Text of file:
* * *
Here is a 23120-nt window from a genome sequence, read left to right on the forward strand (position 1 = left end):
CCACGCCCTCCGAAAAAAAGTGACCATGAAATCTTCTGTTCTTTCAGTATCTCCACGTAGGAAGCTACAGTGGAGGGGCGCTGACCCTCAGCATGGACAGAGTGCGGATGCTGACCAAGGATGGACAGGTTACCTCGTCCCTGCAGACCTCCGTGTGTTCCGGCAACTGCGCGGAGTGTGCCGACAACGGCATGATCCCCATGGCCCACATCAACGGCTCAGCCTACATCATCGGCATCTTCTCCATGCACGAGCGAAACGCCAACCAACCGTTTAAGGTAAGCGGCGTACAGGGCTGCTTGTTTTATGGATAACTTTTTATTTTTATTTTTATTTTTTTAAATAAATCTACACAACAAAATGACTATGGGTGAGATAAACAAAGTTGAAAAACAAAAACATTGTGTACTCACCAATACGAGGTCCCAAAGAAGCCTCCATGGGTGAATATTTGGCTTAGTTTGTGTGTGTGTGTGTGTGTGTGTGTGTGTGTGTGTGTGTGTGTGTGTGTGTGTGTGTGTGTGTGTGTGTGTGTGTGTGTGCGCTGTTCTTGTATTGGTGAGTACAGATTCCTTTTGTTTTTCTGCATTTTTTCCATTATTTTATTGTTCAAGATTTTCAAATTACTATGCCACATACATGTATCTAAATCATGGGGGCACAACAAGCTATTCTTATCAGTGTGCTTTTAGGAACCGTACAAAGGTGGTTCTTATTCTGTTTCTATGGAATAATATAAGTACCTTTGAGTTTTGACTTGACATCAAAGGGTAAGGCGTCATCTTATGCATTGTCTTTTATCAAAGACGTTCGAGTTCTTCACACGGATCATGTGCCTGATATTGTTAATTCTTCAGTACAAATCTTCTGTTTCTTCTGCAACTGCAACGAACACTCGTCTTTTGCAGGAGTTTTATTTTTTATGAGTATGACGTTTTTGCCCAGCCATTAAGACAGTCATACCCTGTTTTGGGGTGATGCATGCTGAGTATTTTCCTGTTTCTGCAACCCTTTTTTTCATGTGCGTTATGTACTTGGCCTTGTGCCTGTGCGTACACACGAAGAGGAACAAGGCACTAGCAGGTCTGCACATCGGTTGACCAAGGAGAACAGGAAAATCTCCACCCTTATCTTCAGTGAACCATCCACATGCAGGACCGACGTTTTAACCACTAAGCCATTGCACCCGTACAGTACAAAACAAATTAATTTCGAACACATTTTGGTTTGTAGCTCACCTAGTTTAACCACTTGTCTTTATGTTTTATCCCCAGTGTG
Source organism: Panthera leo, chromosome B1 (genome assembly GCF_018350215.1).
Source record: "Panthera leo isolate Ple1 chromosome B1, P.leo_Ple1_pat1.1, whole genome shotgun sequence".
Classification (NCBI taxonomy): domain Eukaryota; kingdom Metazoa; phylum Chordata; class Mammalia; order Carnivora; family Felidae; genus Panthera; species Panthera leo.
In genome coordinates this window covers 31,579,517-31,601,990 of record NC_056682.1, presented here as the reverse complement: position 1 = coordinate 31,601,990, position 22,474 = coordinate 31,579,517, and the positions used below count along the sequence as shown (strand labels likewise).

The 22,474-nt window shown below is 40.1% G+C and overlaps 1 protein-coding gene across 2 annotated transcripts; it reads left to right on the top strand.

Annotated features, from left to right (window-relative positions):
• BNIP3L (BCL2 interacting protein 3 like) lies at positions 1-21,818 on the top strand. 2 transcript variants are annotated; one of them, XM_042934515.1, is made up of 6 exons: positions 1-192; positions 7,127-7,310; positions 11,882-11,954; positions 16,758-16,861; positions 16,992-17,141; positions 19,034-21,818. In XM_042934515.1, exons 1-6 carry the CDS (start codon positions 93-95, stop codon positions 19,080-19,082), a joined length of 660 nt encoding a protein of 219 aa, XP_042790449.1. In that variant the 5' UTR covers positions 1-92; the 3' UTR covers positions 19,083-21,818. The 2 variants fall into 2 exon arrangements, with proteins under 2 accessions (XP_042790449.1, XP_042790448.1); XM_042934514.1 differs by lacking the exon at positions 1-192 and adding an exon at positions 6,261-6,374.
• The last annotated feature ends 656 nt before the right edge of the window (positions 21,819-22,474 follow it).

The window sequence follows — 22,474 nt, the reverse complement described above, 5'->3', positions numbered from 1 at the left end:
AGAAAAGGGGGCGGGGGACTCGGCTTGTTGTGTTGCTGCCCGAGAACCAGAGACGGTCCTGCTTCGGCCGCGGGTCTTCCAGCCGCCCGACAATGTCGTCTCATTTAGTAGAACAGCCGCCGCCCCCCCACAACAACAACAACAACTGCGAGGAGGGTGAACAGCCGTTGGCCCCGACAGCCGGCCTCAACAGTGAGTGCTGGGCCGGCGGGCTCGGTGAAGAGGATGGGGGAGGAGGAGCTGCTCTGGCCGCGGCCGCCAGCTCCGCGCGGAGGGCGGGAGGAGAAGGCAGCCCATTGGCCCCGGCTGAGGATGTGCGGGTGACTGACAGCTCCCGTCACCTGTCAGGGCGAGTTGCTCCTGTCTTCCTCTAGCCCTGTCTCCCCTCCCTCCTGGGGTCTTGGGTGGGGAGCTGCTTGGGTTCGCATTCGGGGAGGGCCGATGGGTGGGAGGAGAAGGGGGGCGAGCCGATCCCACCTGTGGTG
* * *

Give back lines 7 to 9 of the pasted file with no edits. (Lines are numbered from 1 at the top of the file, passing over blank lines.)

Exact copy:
The 22,474-nt window shown below is 40.1% G+C and overlaps 1 protein-coding gene across 2 annotated transcripts; it reads left to right on the top strand.

Annotated features, from left to right (window-relative positions):
• BNIP3L (BCL2 interacting protein 3 like) lies at positions 1-21,818 on the top strand. 2 transcript variants are annotated; one of them, XM_042934515.1, is made up of 6 exons: positions 1-192; positions 7,127-7,310; positions 11,882-11,954; positions 16,758-16,861; positions 16,992-17,141; positions 19,034-21,818. In XM_042934515.1, exons 1-6 carry the CDS (start codon positions 93-95, stop codon positions 19,080-19,082), a joined length of 660 nt encoding a protein of 219 aa, XP_042790449.1. In that variant the 5' UTR covers positions 1-92; the 3' UTR covers positions 19,083-21,818. The 2 variants fall into 2 exon arrangements, with proteins under 2 accessions (XP_042790449.1, XP_042790448.1); XM_042934514.1 differs by lacking the exon at positions 1-192 and adding an exon at positions 6,261-6,374.